Nieuws - 12 januari 2012

A degree course on the side

Busy job, kids, and an applied science degree to get through. Just imagine. This is what many part-time students do. At Van Hall Larenstein about one in eight students are part-time, two thirds of them at the Velp campus. These students also have jobs – which are sometimes, but not always, related to their subject. What drives them?
Written by Evelyne Wolters-Mulder and Linda van der Nat who interviewed Evelyne.

Who? Evelyne Wolters-Mulder
What? Part-time student of Forest and Nature Management
As well as... Livery stable owner

My husband and I run a livery stable at our home. There are about 40 horses at the moment, ranging from big sports horses to little Shetland ponies. It's my husband's hobby; I wasn't interested in horses. When our daughters took up riding I had lessons too. Now I sometimes drive a horse and carriage. My husband and I help our livery clients when they want to organize an event such as a pony camp or a competition. We have a manager who takes care of the horses. We like being involved with horses, but neither of us are fanatical about it.
I started on this degree for practical reasons really. My husband and I live in Groessen. We might have to leave our place there, which creates a lot of uncertainties. Like where we should go and whether we can move the business. I hope that my studies here will help me to decide what to do, because I am learning a lot about the scope and the limitations in the area where we live. So I am not just doing it to get the piece of paper, I thoroughly enjoy the knowledge I gain from it.
Who? Marc Bijlsma
What? Part-time student of Forest and Nature Management
As well as... secondary school teacher of Biology

I worked as a lab technician, but I noticed that the contact with patients appealed to me more than analysing blood samples. That's why I did teacher training and got a job as a biology teacher. What I like best is working with VMBO (pre-vocational secondary school) pupils, because they are so honest and direct. It's very unpredictable, but if you have the nerve to give them a bit of leeway, you get a lot out of it. That's lovely.I think that a teacher should have a plan in mind; where are you going yourself? I am afraid that if I keep on doing this for a very long time I will drift further and further away from the subject matter.If I could combine teacher VMBO pupils with nature and environmental education, that would be absolutely great. But I don't have the knowledge for that yet. To be a teaching forest ranger would be my ideal job.The casual way of working at VHL took a bit of getting used to. It´s sink or swim. That might be a good thing too, because I learn to start investigating things myself. I find the subject matter very interesting indeed. It's full of juicy bits! It´s great! I do sometimes find it difficult to let go of it and get on with the order of the day.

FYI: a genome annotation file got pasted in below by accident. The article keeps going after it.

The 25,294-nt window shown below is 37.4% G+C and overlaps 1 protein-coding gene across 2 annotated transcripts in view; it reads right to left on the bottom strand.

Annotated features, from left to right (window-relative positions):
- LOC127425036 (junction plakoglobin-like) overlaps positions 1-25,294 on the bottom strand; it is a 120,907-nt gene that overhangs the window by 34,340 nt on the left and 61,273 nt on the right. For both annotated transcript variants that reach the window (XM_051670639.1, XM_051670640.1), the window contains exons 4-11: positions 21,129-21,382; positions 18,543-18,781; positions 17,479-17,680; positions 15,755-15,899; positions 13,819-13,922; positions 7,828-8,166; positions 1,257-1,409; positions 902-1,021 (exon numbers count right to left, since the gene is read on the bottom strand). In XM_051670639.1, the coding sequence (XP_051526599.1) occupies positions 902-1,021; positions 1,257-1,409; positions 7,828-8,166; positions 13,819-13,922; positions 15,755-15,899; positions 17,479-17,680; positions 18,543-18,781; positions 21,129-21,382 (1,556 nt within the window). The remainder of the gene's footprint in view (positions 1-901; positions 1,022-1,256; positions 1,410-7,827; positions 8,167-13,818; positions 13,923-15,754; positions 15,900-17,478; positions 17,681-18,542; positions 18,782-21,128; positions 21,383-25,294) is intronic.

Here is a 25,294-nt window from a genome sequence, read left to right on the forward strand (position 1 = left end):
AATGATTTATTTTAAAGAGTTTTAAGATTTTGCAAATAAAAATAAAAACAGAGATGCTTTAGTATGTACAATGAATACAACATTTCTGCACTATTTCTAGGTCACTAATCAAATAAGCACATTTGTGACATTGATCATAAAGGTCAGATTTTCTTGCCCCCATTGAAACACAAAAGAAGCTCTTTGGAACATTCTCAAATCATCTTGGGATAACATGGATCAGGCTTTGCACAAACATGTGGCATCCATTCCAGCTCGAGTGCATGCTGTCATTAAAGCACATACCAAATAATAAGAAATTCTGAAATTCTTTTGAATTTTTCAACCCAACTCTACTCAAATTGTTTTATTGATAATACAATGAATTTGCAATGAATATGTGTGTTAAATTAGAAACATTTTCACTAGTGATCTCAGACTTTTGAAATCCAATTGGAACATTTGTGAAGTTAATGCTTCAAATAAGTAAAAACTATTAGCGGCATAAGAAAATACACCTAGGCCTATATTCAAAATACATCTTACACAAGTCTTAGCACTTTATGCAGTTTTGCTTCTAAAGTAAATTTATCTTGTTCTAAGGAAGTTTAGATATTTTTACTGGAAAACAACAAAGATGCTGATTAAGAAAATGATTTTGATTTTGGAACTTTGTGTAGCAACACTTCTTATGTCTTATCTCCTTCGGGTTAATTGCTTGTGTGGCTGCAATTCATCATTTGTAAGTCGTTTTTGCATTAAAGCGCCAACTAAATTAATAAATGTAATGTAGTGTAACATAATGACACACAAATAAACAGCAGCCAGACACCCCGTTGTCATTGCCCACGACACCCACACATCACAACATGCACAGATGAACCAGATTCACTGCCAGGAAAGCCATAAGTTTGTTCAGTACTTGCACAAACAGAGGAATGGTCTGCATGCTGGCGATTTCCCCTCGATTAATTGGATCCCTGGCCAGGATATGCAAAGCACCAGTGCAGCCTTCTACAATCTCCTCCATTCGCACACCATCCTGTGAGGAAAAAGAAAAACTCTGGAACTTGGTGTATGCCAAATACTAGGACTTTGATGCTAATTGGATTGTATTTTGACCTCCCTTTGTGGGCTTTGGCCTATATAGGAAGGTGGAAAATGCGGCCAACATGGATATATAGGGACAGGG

Who? Paul Penning
What? Part-time student of Land and Water Management
As well as... inspector with the Groot Salland water board

I live on a cattle stud farm near Zwolle. The livestock belongs to the neighbour but I run the show when he is away. I start every morning with the heifers. There is also 65 hectares of land on our farm, so in the summer I am kept busy preparing the land, mowing and silaging. I also work for the Groot Salland water board. I mainly inspect and manage waterways such as ditches and canals.
I have already noticed the benefits of the degree programme. It gives me much more insight into what I am doing. The reports written for us all come from people at Larenstein. I can recognize material from my classes in them: they are very much landscape-oriented. I hope to be able to use my practical knowledge to balance things out by drawing attention to other aspects, such as the day-to-day practice of water management. That is the added value that part-timers can offer the programme.
In the long term I would love to share my knowledge with others as a teacher. You already get a sense that you are given a new status once people hear that you are doing this course. It shouldn't be like that, but you are approached differently. As someone who has been to university.
Who? Eoin Burke (pronounced Owen)
What? Part-time student of Land and Water Management
As well as... fireman

When I was ten I went with my parents from Ireland to Sydney, Australia. I trained as a mountain guide there. During the course of my training I met my Dutch girlfriend.
What I liked best about working as a mountain guide was the skills you need in emergency situations. Hanging from a vertical cliff hundreds of meters high, for example, to get someone down safely. That gives you a kick. In the Netherlands I am a fireman. In that work you also learn to use techniques for saving lives in emergencies. That they are sometimes life-threatening situations makes the work all the nicer.
I chose this degree programme because I think it's important for us to use our limited water supply wisely. In Australia most of the rain falls over a very short period, and it's the same in many parts of the world. The question then is how you can save that water and use it gradually for irrigation. But the programme is not exactly what I expected. I thought we would tackle the problematic issues around water earlier. The language costs me more time than I expected too. I have to read the material three times before I understand it.